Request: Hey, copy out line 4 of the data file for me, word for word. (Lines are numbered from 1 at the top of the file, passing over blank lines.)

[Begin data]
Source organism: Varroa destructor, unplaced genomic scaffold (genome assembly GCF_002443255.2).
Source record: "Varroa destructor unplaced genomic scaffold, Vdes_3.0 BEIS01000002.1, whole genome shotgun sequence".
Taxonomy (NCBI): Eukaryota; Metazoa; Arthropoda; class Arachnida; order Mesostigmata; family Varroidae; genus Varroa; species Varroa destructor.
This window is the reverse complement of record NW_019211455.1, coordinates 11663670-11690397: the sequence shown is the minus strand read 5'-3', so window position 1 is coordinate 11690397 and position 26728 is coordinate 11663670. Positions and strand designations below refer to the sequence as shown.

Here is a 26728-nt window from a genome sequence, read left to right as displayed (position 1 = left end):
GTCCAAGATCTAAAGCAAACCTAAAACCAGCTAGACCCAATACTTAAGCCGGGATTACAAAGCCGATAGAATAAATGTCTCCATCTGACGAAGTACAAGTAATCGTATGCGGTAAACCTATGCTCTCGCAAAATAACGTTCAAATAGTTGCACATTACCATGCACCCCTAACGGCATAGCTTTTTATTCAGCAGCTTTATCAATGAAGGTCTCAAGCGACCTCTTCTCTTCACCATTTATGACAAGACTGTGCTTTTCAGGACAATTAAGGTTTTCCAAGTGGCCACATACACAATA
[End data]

This window is the reverse complement of record NW_019211455.1, coordinates 11663670-11690397: the sequence shown is the minus strand read 5'-3', so window position 1 is coordinate 11690397 and position 26728 is coordinate 11663670. Positions and strand designations below refer to the sequence as shown.